Is Drawing prohibited in Islam?

While answering this question, let me cite here cite one of my previous answers:


“There is nothing wrong in drawing as long as the drawn images do not depict nudity or other indecent representations. Also, the picture or image should not be revered or glorified. The detested pictures and images are only those, which are worshiped and revered or that which show immoralities.


There is no evidence in the Shari`ah texts to prohibit drawing as long as the above conditions are met. The prohibition of “tasweer” in some Hadiths does not apply to drawing.


As for photography and drawing in general, here is my detailed answer in reply to similar questions:


“It is not haram to draw such pictures for the purpose of education through illustration. The intent of the law prohibiting images was that in pagan times, it was a direct means and way to shirk (associating other beings with Allah).


In other words, these things were only forbidden because they served as direct means and avenues to shirk. Therefore, if there is not even the remotest possibility of shirk, there is no reason to consider it as haram, especially if there are tangible benefits in drawing them.


It is important to keep in mind that today drawing has become a very powerful medium of communication. For this reason, Muslims cannot simply afford to neglect this vital medium of communication; if they do, they only do so at their own peril. Therefore, as long as you are drawing pictures for the purpose of education or as a medium of communication there is no need to consider it sinful or haram (forbidden).


As for photography, it as a medium of communication or for the simple, innocent retention of memories without the taint of reverence/shirk does not fall under the category of forbidden tasweer.


One finds a number of traditions from the Prophet, peace and blessings be upon him, condemning people who make tasweer, which denotes painting or carving images or statues. It was closely associated with paganism or shirk. People were in the habit of carving images and statues for the sake of worship. Islam, therefore, declared tasweer forbidden because of its close association with shirk (association of partners with Allah).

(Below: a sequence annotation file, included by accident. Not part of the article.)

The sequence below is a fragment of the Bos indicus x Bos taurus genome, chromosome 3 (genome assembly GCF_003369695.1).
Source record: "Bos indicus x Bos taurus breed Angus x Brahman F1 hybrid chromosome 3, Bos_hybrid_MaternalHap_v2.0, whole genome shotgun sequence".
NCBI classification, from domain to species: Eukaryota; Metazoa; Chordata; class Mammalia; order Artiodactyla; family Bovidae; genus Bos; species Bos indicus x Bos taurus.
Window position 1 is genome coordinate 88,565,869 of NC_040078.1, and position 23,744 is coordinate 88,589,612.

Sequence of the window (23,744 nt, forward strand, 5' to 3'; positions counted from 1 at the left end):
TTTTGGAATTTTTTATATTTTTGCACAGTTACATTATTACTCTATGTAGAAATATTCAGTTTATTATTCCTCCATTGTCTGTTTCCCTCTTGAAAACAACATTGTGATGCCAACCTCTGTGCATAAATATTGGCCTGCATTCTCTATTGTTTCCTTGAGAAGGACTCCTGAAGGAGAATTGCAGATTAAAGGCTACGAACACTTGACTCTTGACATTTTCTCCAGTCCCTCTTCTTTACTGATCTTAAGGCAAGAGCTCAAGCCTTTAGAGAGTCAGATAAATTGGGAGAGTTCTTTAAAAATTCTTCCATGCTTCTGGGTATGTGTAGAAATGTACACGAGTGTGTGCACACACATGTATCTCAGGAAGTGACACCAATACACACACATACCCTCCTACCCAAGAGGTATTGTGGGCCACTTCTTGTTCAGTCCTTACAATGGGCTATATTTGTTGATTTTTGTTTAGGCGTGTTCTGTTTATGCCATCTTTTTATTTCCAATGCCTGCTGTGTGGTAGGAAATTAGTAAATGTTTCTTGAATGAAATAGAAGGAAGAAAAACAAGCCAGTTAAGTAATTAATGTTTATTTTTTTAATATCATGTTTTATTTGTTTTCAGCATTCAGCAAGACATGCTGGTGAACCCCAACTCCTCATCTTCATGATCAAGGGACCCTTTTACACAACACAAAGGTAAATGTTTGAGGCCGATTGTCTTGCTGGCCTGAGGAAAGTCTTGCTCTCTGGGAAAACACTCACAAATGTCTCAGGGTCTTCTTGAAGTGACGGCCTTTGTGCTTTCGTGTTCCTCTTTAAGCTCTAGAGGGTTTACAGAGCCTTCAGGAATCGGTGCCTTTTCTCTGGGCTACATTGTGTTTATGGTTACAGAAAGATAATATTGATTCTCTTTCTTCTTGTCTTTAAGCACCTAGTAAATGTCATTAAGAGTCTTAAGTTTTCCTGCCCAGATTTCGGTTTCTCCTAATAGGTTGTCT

One of the stated principles of usul-u-Fiqh (Principles of Islamic Jurisprudence) is that if anything directly leads to haram, it is likewise haram. In other words, tasweer was forbidden precisely for the reason that it was a means leading to shirk.


The function of photography today does not fall under the above category. Even some of the scholars who had been once vehemently opposed to photography under the pretext that it was a form of forbidden tasweer have later changed their position on it – as they allow even for their own pictures to be taken and published in newspapers, for videotaping lectures and for presentations; whereas in the past, they would only allow it in exceptional cases such as passports, drivers’ licenses, etc. The change in their view of photography is based on their assessment of the role of photography.


Having said this, one must add a word of caution: To take pictures of leaders and heroes and hang them on the walls may not belong to the same category of permission. This may give rise to a feeling of reverence and hero worship, which was precisely the main thrust of the prohibition of tasweer.


Therefore, one cannot make an unqualified statement to the effect that all photography is halal. It all depends on the use and function of it. If it is for educational purpose and has not been tainted with the motive of reverence and hero worship, there is nothing in the sources to prohibit it.


Almighty Allah knows best.

Thursday, Jan. 01, 1970 | 00:00 - 00:00 GMT

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